Sunday, February 5, 2012

Congressional Budget Office Says Budget Deficit Will Average $310 billion Per Year Over the Next 10 Years – Or It Will Average $1.1 trillion per Year over the Next Ten Years

Or It Might Be Something Entirely Different.

The Congressional Budget Office, referred to as the CBO in Econ-Speak makes regular projections as to the future of the economy.  This thankless task  has fallen upon a group of hapless economists who want the misery of always being wrong.  This is not to say they are wrong because they lack the skills and education necessary to make such a projection.  It is just that it is impossible to make a consistently  accurate projection of economic activity.

The latest CBO set of projections illustrates this quandary that the CBO has found itself in.

Tax increases and spending cuts scheduled to take effect in January 2013 would slow the economy and raise unemployment next year unless policy makers strike a deal to keep those changes from kicking in or offset their impact, the Congressional Budget Office warned.

But while such an agreement would boost the economy in the short term, it also would expand the federal budget deficit over time if not combined with other policy changes, the nonpartisan CBO said. . . .

Taken together, those policies will generate a sharp fiscal contraction," Mr. Elmendorf said. If the tax cuts were extended and the spending cuts reversed, the CBO projected that the economy would grow at a healthier 3% clip in 2013 and the jobless rate would be closer to 8%. But reversing the cuts would produce "unsustainable" deficits in the future, Mr. Elmendorf said.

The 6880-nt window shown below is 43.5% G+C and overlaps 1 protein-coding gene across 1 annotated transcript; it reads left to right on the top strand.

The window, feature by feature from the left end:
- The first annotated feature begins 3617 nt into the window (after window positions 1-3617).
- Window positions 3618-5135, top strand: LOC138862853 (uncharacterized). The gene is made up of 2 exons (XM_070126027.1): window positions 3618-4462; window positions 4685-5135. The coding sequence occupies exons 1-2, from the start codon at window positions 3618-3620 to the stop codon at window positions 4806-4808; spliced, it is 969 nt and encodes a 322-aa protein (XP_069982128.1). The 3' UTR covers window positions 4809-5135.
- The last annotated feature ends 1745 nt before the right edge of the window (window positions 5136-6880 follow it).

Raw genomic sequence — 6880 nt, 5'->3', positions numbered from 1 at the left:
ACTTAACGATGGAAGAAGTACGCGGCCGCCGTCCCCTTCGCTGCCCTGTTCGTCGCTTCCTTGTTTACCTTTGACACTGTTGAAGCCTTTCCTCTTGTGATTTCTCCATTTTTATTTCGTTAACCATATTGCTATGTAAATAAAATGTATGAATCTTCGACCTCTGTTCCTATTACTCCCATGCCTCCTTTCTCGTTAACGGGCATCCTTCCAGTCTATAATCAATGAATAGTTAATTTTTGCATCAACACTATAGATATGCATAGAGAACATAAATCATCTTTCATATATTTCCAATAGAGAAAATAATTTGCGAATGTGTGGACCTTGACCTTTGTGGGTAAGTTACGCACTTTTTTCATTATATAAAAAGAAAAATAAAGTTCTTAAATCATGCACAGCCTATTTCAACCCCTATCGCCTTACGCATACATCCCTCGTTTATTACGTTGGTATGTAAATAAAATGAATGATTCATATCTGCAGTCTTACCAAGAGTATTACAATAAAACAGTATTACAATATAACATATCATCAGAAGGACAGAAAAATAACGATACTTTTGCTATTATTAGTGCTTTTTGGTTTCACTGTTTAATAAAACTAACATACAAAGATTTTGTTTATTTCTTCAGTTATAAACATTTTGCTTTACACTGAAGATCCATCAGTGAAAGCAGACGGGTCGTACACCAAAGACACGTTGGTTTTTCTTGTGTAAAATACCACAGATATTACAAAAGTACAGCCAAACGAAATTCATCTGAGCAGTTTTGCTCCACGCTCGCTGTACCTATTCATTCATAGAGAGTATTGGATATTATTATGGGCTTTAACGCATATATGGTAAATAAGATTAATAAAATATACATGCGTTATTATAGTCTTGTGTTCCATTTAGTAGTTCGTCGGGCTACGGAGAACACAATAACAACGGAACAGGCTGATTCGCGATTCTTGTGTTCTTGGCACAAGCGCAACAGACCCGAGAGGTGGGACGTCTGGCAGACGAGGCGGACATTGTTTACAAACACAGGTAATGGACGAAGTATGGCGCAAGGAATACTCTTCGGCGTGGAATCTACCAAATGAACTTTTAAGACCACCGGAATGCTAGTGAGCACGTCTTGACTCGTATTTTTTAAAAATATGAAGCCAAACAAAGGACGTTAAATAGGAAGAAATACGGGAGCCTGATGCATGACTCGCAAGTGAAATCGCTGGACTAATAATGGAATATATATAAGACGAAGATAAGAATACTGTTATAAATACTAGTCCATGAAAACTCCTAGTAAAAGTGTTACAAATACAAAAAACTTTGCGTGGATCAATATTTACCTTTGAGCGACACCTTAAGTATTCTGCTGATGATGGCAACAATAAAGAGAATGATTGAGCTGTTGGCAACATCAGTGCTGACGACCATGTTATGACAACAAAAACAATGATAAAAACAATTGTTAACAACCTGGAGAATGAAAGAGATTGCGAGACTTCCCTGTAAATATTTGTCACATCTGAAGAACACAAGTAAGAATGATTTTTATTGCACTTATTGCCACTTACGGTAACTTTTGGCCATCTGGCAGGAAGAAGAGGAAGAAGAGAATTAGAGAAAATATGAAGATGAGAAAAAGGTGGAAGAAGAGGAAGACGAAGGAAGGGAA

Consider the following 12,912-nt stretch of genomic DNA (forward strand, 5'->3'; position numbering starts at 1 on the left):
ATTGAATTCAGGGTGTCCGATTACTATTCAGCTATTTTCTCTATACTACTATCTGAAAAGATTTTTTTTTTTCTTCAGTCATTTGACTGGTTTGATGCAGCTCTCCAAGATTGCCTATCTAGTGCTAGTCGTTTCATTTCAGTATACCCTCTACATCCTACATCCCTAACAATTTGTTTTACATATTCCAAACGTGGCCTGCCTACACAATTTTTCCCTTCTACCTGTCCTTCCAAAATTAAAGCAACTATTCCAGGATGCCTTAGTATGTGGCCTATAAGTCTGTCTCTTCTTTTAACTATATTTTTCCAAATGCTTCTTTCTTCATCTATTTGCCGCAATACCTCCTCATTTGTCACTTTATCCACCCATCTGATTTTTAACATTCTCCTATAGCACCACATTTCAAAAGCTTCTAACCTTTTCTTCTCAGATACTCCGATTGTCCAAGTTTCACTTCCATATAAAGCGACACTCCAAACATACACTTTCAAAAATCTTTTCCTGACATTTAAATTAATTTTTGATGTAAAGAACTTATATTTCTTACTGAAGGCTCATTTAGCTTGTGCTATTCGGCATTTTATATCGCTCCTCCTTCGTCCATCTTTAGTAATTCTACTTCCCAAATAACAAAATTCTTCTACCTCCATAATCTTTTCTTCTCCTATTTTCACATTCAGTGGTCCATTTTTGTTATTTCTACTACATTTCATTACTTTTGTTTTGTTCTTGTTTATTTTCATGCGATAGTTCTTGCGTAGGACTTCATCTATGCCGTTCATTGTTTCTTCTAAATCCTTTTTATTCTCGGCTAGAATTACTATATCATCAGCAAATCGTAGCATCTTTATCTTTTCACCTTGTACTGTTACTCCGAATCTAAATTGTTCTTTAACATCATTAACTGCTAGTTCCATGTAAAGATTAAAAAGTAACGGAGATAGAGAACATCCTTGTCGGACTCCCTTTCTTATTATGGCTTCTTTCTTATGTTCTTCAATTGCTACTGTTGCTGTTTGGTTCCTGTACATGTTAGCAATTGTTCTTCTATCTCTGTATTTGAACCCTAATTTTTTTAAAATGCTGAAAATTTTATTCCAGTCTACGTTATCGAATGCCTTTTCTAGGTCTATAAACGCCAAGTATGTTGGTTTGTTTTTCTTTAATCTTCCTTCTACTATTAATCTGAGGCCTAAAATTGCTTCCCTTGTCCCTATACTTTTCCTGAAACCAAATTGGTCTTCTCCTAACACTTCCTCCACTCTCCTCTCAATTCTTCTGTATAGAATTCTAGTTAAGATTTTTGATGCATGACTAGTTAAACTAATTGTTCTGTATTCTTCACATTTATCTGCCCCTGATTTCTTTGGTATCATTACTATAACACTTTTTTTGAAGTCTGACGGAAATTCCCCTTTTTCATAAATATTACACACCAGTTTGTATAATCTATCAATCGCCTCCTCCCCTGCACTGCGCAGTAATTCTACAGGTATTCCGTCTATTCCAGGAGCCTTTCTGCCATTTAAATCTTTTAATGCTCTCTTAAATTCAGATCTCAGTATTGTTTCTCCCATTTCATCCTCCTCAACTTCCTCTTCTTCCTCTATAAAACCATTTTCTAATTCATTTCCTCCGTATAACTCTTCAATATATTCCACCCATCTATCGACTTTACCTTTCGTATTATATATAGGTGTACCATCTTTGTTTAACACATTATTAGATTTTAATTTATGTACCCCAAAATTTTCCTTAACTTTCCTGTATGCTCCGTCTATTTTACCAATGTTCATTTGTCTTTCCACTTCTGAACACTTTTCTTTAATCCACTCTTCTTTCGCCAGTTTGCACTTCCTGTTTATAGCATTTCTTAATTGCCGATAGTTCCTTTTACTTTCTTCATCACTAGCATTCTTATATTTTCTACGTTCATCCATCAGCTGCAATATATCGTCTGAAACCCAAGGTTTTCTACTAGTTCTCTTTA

So if the temporary tax cuts are actually temporary, and if the spending cuts promised in various budget agreements actually take place, then the economy will suffer but the deficit will go down. 

How exactly do the numbers stack up?

Under the first scenario—with Bush-era tax cuts and other measures allowed to expire at the end of this year and the spending cuts left in place— the total federal debt would grow by roughly $3.1 trillion over the next 10 years, the CBO said. But under the second scenario—with tax increases and spending cuts reversed and other temporary policy measures continued—the debt would grow by $11 trillion over that time span.

Of course, long range forecasts like this are very inaccurate.  In fact, given the ignorance of economics and the fact that ideology trumps good policy and quality of elected officials in the U. S. over the past decade it is entirely likely that the worst of both worlds will happen.  Economic growth will slow, tax collections will be even lower, tax cuts that don’t help the economy (like eliminating the estate tax and reducing taxes on interest, capital gains and dividend income, or as we like to call it, the Mitt Romney personal tax cut) and the U.S. will have a stagnant economy with a large budget deficit.

Yep, that sounds like a safe bet.

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